Surviving a brain tumour inspired Kirsty Watts to help other kids in need.
When doctors told then 14-year-old Kirsty Watts that she had a malignant brain tumour, she would never have imagined how her own journey in the fight against cancer would lead to her creating a Foundation to assist other sick children less fortunate than her.
If there is one thing Kirsty loves most in life, it’s dancing, so when she started feeling too dizzy and nauseous to go to lessons, she knew something wasn’t right. “I remember one morning, getting out of bed and walking to the door and suddenly realising that my left arm was stroking against the wall when just a second ago I had been walking on the other side of the room,” says Kirsty, now aged 19. “I was falling over and off balance. I went to a doctor who brushed off my symptoms as being hormonal, or caused by iron deficiency or too much sugar, but my instinct kept telling me that it was something more serious.”
A few days later, Kirsty’s instinct proved right when a CT (Computerised Tomography) scan revealed she had a malignant tumour on her brain. “As I walked out of the X-ray room I could feel the nurses treating me differently. I just knew that something wasn’t right. I was left alone in a ward while doctor spoke to my parents. Although it probably took minutes, it felt like hours. Then the doctor came in and told me the news – they had found a ‘tiny spot’ on my brain. Holding up the scans, he said I needed a seven-hour operation. It felt like a nightmare. The reality set in when I was wheeled into the operating theatre.”
The ‘spot’ on Kirsty’s brain was cancer. Doctors were able to remove the entire tumour, followed by six months of chemotherapy and more than a month of radiation. Running her fingers through her beautiful long hair, Kirsty says one of the hardest parts of her treatment was losing her locks.During her treatment, Kirsty met many children of all ages who were also undergoing chemo and radiation. Some of the children were not as lucky as Kirsty. “I soon realised that many kids in our country don’t get the opportunity to receive the kind of treatment and support that I’ve had.”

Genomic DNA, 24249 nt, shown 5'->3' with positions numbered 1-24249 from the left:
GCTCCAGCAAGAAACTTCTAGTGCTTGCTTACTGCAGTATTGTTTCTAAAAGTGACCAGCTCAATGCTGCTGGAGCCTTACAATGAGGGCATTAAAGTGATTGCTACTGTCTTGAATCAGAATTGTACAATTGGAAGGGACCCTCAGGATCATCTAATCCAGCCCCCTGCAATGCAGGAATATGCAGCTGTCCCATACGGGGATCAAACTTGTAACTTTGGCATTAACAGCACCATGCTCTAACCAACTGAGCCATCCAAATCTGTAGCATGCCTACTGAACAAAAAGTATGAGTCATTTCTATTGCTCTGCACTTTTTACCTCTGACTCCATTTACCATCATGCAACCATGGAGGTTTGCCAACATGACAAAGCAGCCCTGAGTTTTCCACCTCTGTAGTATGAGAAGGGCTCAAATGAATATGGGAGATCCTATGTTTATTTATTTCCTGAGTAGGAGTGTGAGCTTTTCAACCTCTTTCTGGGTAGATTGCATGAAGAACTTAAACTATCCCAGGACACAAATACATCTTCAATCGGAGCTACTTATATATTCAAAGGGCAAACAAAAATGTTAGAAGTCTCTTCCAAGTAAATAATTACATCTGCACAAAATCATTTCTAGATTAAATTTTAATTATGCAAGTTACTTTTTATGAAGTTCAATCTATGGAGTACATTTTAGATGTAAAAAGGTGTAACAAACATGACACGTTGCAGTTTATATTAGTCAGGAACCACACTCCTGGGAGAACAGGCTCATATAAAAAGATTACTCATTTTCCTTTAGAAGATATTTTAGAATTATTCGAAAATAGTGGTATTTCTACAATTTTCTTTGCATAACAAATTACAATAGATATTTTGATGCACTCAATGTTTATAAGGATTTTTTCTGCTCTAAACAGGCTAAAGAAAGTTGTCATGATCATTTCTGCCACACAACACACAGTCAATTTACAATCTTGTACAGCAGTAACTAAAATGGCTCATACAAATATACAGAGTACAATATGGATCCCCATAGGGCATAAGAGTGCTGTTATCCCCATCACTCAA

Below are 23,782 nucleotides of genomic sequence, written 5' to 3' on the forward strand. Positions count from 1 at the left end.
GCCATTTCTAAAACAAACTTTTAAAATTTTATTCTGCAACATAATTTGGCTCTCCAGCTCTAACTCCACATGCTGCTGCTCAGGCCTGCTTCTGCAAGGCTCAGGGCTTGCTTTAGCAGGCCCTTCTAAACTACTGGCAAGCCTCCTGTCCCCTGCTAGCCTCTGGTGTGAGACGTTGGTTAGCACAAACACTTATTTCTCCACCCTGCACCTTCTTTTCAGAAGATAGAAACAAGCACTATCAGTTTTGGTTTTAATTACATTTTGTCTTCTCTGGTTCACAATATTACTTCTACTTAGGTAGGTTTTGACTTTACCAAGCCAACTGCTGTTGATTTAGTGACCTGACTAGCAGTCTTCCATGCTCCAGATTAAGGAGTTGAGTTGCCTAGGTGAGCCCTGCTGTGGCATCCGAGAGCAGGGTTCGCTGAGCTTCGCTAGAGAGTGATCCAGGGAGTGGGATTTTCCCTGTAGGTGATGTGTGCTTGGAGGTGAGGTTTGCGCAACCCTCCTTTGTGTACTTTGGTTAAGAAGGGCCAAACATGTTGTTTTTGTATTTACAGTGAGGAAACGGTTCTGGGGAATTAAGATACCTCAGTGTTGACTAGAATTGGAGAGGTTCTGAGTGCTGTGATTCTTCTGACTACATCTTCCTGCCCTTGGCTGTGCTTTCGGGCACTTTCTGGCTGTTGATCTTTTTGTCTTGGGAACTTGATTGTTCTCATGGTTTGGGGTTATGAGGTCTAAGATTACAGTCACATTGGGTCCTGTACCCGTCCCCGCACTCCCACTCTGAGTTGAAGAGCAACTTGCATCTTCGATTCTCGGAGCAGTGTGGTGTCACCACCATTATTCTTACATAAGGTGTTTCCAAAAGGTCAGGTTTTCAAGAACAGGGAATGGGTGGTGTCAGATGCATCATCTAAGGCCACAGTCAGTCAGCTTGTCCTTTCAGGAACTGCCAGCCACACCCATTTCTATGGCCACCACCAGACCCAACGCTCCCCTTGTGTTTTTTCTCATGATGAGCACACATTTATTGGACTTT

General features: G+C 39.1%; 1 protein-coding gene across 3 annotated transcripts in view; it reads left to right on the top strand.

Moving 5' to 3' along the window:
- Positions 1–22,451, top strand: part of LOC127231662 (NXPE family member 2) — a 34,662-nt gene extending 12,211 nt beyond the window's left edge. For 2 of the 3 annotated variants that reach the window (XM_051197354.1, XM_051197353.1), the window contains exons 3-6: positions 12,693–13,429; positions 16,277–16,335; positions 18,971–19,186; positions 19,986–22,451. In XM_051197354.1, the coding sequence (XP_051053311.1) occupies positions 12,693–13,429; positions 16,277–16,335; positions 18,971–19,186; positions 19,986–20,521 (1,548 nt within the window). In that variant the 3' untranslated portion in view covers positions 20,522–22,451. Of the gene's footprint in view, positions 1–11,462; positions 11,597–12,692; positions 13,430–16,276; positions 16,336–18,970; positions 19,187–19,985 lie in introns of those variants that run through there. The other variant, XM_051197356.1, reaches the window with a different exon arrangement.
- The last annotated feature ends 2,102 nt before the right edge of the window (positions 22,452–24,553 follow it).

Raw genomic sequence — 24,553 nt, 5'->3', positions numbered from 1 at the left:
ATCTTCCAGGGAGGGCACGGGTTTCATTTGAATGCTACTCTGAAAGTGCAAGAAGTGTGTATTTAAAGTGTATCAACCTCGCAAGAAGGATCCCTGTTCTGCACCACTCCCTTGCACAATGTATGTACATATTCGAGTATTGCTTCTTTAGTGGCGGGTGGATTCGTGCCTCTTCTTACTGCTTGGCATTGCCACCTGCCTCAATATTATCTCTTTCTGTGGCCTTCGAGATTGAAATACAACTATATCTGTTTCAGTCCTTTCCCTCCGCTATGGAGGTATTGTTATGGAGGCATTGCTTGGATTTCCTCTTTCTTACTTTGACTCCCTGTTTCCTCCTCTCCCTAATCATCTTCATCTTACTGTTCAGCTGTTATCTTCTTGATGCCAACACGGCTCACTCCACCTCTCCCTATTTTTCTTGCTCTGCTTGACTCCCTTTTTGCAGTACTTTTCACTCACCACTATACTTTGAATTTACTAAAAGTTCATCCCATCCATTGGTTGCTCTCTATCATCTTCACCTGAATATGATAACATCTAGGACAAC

Pulling out a photograph taken of Kirsty during her treatment, her voice fills with emotion as she starts talking about a boy she met in hospital who lost his fight against cancer. “Even though chemo was terrible, I loved going to the hospital because there were so many children, and I love children. I’d help them with their homework, or just talk to them and tell them they would be okay and that they would get through it and be healthy again.
“Arnold was seven years old when I met him and originally from Botswana. He couldn’t speak English and so couldn’t communicate with anyone, not even the nurses. His mom had had to go back home so he was alone. It broke my heart and over time, we developed a friendship. He started complaining about a sore tummy and it turned out a new tumour had grown inside his stomach but doctors didn’t pick it up in time. I think if his mom had been there with him, she would have been able to communicate with him and something would have been done sooner. I was heartbroken that he didn’t make it. After his death, I told my dad that I really wanted to do something to help other children like Arnold who were going through treatment without the support of their families.”
Because of Arnold, Kirsty started the Kirsty Watts Foundation. The Foundation is funded by fundraising initiatives (golf days, poker evenings, motivational speaking), as well as corporate or personal donations with all proceeds distributed directly to the children identified as requiring assistance for a variety of needs.
“My initial thinking was to raise a little money to maybe pay for a parent or two to come and be with their children during their cancer treatment – or maybe take some of the kids in the cancer ward out for a day to the movies, things like that. I never thought the Foundation would grow as big as it has,” says Kirsty.
Kirsty is studying business science in Cape Town and once a year undergoes a scan to ensure that the cancer has not returned. “The biggest lesson I’ve taken from my experience at beating cancer is how fortunate I am,” she says. “I have a different outlook on life. I still get upset over things but when I’m having a really bad day I remind myself that someone else, somewhere else, is having a worse day. Trivial things are not as important to me as they used to once be.”
brain tumour, Kirsty Watts, cancer, Derek Watts, chemotherapy